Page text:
Often the result of a battle depended on the number of elephants that took part in it (Pałkiewicz 2007:170). Wars on land usually started in the dry season, which made it easier for the troops with elephants to move quicker around (Ibid.:170). During the battle, clouds of dust stirred up by elephants rose in the air, which, as the verses of an epic Khmer poem say, even covered the Sun (Ibid.:170).
The terrace’s wall spans the front of Baphuon Temple, the Royal Chapel of Phimeanakas and the Royal Palace area in the centre of Angkor Thom (Teo 2014). The northern segment of the wall (a part of an ancient façade) shows a panel densely decorated in high relief with the five-headed horse, around which there are complex, possibly mythological scenes (Glaize I 1944; Teo 2014): “the king’s horse sheltered under tiered parasols, […] surrounded by apsaras and menacing genies armed with sticks who chase some terrified smaller figures” (Glaize I 1944). Three sections of retaining walls of the Terrace of the Elephants together with its two side walls compose five outworks extending towards the square in the centre (Glaize I 1944; Teo 2014).
Their middle sections are covered in life size legendary Hindu bird-like creatures, called Garudas, and lions, all depicted in the pose of atlantes (Glaize I 1944; Teo 2014). Towards either end of the wall, the entire length of the panel is sculpted in a high relief, representing a parade of nearly full in size elephants depicted in profile and mounted by famous Khmer mahouts (Glaize I 1944; Teo 2014). Various level changes in the wall are in turn ”marked with lions sculpted in the round and Naga-balustrades on blocks with [their opponents, Garudas], on the [snakes’] hoods” (Glaize I 1944).
The Terrace is double-levelled, and its upper part has furthermore two levels with an elevated platform, whose base is carved with Hamsas (sacred geese) (Glaize I 1944).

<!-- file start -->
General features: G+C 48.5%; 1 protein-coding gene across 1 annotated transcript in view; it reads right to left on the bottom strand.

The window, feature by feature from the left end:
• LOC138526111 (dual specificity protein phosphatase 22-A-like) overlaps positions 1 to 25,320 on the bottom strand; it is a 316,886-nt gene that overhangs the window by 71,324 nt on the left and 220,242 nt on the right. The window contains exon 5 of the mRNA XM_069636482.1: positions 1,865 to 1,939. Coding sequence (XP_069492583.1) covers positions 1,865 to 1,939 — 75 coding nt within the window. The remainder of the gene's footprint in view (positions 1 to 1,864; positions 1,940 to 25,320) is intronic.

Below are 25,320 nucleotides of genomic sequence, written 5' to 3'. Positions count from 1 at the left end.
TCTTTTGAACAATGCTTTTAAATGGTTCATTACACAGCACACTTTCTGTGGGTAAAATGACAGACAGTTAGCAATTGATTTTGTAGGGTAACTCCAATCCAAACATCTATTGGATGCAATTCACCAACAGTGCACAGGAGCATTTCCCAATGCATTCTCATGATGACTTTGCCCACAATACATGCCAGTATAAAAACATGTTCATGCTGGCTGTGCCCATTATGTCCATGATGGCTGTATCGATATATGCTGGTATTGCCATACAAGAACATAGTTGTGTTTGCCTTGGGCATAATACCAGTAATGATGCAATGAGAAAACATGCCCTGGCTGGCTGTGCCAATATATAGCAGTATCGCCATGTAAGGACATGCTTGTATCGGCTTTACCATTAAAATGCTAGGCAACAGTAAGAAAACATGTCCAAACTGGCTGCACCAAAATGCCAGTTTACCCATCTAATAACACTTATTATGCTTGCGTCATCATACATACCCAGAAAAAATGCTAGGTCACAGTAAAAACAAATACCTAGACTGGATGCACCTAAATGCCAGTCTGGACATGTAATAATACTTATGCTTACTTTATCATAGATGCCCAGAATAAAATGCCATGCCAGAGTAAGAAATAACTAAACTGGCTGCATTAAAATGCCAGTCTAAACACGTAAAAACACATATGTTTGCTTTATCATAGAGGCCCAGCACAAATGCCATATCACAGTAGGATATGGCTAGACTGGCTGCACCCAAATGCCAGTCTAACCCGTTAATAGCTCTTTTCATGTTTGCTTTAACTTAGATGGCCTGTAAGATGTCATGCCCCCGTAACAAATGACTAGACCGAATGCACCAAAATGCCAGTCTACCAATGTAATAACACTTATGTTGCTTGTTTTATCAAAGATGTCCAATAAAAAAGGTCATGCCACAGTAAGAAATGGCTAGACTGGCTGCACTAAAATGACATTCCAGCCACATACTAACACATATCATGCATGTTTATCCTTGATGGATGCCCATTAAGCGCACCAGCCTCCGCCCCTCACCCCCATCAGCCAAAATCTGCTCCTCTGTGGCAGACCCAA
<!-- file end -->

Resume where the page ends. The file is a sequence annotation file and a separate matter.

Five stairways, as many as there are gates to the city, lead to the Terrace of the Elephants (Glaize I 1944). They are all also fully covered in carvings but three of the staircases seem most dominant of all (Ibid.). The southern one displays exceptionally beautiful sculpture (Ibid.), namely, it is “framed by motifs of [a three-headed elephant, Airvan], with trunks forming pillars tugging at lotuses, [the sculpture already found on the gates of Angkor Thom] (see Passageway through the Stargate). The same arrangement can be seen on the two secondary stairways which frame the central perron” (Ibid.). The stairway on the northern façade is partly sculpted in a bas-relief of horizontal bands; there are “scenes of sport, wrestling, chariot racing and polo, […] which originated from India” (Ibid.).
Around eight hundred years ago, the Terrace of the Elephants must have been a spectacular meeting place (Teo 2014); it was probably “used as a giant reviewing stand for [spectacles], public [and religious] ceremonies, and served as a base for the king’s grand audience hall” (Teo 2014; see Pałkiewicz 2007:165). Triumphant military parades and colourful spectacles took place at its foot, and despite the fact that the construction had been damaged many times, its majestic appearance still makes a great impression (Pałkiewicz 2007:165). The bas-reliefs of the Terrace of the Elephants, and the whole Angkor Tom, show how great the magnificence of the royal court of Khmers really was (Ibid.:170).